The U.S. stock market had a rough Monday.
The Dow Jones industrial average plunged 1,175 points, or 4.6 per cent, erasing its gains for the year. The drop was its biggest in terms of points, but it had a larger percentage drop as recently in 2011. The Dow currently sits at 24,345.
SIGN UP FOR ERICA ALINI’S UPCOMING WEEKLY MONEY NEWSLETTER:
The Standard & Poor’s 500, the benchmark for many index funds, fell 113 points, or 4.1 per cent, to 2,648. The Nasdaq fell 273, or 3.8 per cent, to 6,967.
What’s causing the decline?
The heavy losses deepened a slump that began on Friday as investors worried that creeping signs of higher inflation and interest rates could derail the market’s record-setting rally.
Lisa Kramer, a professor at the University of Toronto’s Rotman School of Management, told Global News that there may be other factors at play.
“It can be a variety of things, interest rates, political uncertainty that’s going on in the U.S., including the budget showdown,” Kramer said.
“And then there can also be sentiment factors — just like the way investors are feeling, partly driving these kinds of fundamental uncertainties.”
WATCH: Trump says stock market gains offset U.S. debt over the past eight years
Many market analysts have indicated that after months of gains, a correction was expected. A market correction is usually defined as a drop of more than 10 per cent from recent highs.
Kramer explained that there’s no way of knowing the length or the severity of the downturn, but she added that it’s important not to get too hung up on numbers at this time.
“We get hung up on round numbers, so there’s nothing magical about the number 25,000. These are arbitrary numbers. The more often we look at these numbers, the more volatile markets are going to appear to be.”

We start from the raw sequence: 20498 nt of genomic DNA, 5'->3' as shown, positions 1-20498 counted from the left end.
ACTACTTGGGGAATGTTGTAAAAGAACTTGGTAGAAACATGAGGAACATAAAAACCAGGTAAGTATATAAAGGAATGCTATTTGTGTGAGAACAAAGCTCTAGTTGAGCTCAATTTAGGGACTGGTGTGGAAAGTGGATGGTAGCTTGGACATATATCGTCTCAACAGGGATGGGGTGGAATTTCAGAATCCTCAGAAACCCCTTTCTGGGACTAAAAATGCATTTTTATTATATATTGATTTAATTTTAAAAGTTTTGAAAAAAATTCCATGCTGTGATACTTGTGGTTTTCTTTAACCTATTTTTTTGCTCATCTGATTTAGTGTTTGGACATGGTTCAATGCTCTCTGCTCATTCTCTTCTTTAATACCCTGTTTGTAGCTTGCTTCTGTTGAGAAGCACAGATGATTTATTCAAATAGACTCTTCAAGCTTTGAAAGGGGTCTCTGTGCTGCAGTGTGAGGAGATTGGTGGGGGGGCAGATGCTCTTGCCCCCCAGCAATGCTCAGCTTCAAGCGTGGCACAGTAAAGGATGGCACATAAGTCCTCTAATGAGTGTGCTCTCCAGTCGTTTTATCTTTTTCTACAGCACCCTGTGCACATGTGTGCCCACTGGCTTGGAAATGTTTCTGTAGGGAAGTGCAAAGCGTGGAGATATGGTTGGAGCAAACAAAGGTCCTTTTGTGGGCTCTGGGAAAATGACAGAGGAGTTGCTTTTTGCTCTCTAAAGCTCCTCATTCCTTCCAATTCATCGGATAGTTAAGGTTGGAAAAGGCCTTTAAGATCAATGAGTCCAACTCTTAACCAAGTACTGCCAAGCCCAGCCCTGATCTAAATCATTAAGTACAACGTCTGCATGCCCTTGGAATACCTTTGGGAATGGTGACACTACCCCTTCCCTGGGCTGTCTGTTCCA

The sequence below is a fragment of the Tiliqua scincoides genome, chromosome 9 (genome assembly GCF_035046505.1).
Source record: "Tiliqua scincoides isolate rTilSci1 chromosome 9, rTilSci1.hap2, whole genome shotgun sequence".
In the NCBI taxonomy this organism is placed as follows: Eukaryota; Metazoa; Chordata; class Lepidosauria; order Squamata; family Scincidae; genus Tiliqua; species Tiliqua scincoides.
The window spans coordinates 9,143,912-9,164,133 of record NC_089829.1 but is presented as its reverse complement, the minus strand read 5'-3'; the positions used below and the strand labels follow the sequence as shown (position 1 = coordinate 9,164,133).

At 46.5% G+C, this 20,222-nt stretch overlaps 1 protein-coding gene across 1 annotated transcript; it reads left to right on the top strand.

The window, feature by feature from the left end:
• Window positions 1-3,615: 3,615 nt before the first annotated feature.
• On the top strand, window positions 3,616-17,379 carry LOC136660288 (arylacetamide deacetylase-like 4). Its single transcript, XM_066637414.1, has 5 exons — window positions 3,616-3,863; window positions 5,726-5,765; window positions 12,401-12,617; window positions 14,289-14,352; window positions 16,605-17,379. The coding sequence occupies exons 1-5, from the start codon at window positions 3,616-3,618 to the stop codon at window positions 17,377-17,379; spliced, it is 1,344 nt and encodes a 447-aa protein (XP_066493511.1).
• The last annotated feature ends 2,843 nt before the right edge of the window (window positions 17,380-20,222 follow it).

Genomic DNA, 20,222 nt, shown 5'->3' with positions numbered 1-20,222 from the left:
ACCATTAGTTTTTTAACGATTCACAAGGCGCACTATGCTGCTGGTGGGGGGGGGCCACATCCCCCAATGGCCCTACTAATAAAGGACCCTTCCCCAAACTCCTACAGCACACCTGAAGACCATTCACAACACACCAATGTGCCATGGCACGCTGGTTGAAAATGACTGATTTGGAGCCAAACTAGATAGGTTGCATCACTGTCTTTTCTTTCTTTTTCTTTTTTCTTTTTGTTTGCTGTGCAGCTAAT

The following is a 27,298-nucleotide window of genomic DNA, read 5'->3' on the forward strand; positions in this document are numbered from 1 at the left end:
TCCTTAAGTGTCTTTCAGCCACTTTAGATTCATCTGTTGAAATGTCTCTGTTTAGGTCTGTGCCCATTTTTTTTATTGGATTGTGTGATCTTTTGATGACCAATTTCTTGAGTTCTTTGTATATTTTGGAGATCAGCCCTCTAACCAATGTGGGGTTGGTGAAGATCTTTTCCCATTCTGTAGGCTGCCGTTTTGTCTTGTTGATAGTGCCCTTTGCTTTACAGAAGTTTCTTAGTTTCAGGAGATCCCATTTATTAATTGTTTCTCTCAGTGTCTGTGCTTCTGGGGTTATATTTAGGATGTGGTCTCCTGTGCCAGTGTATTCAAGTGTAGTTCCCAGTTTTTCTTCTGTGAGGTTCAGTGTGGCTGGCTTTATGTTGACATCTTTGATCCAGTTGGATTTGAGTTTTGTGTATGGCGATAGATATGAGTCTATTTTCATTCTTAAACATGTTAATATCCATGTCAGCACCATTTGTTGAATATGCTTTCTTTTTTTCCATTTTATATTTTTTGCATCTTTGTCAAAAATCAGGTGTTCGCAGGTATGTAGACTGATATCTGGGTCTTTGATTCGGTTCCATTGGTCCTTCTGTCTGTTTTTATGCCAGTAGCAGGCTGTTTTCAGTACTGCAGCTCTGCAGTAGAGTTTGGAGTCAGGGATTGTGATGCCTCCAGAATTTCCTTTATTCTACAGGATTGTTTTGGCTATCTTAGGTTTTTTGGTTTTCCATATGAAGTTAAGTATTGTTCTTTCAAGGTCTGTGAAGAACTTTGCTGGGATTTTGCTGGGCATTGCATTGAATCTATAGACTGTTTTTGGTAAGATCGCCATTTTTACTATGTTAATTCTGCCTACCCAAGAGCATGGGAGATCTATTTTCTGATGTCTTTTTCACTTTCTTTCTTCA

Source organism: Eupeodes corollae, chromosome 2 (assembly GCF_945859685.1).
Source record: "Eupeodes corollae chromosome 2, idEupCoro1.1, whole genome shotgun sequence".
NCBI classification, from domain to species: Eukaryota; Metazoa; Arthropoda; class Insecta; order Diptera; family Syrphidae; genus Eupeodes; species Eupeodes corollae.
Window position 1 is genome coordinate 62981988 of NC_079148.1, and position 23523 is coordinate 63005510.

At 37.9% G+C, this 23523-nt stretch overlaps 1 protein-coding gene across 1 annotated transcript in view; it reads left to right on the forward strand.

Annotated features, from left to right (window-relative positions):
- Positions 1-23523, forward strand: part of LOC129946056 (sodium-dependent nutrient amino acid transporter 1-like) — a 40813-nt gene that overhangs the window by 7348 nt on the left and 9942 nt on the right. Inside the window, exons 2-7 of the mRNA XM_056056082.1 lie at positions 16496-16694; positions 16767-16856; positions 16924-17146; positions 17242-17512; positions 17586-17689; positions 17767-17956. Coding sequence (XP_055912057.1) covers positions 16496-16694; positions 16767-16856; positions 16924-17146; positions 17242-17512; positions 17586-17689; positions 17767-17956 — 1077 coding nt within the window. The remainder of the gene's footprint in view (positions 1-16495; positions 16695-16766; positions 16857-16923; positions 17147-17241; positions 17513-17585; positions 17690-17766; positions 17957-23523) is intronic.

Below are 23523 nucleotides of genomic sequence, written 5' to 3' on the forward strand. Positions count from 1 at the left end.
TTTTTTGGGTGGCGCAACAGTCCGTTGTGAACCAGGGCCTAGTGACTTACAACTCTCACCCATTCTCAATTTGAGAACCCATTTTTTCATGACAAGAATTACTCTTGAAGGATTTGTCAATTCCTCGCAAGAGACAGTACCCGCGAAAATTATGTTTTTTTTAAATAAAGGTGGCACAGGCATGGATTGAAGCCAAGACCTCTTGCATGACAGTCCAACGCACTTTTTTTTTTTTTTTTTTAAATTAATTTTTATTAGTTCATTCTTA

What does this mean for the U.S. and Canadian economy?
While declines often lead to anxiety, an economist told the Associated Press that the American economy is actually doing quite well.
“What we’re seeing right now is an economy overall that is doing quite well and has strong fundamentals,” said Gregory Daco, chief U.S. economist at Oxford Economics. “The economy remains on track to expand at a fairly solid pace, and along with that comes inflation.”
Daco explained that the U.S. job market is in great shape, consumers are spending, and household debt seems to be in control.
Kramer said Canada is in a similar situation, adding that the country has a “very strong” resource-based economy.
“We can perhaps withstand this negative sentiment more so than the U.S. can,” she said. “That isn’t to say that either market is going to crash, but even if there is a relatively big downturn, there’s more support in some of these Canadian companies.”
How concerned should Canadian investors be?
Eric Kirzner, a finance professor at the University of Toronto, explained to Global News that investors should be aware of their assets and the possible risks — but not necessarily act.
“You can’t completely stick your head in the sand,” he said. “Investors should look at their portfolio. We want to make sure our exposure is relatively safe on the interest rate side.”
But he cautioned against making decisions in the midst of market volatility.
WATCH: Trump says 2018 ‘off to a very great start’ with tax cut, stock market
Kramer agreed, saying that those who act too fast often lose out.
“Markets will go up, and markets will go down A sensible buy-and-hold strategy makes sense even when markets suffer losses,” Kramer said. “A sensibly designed portfolio is meant to be held long-term, and investors should resist making any drastic changes in response to market fluctuation.”
The professor added that Canadian investors should look for advice from professionals before buying and selling in the midst of market anxiety.
— With files from Reuters, Associated Press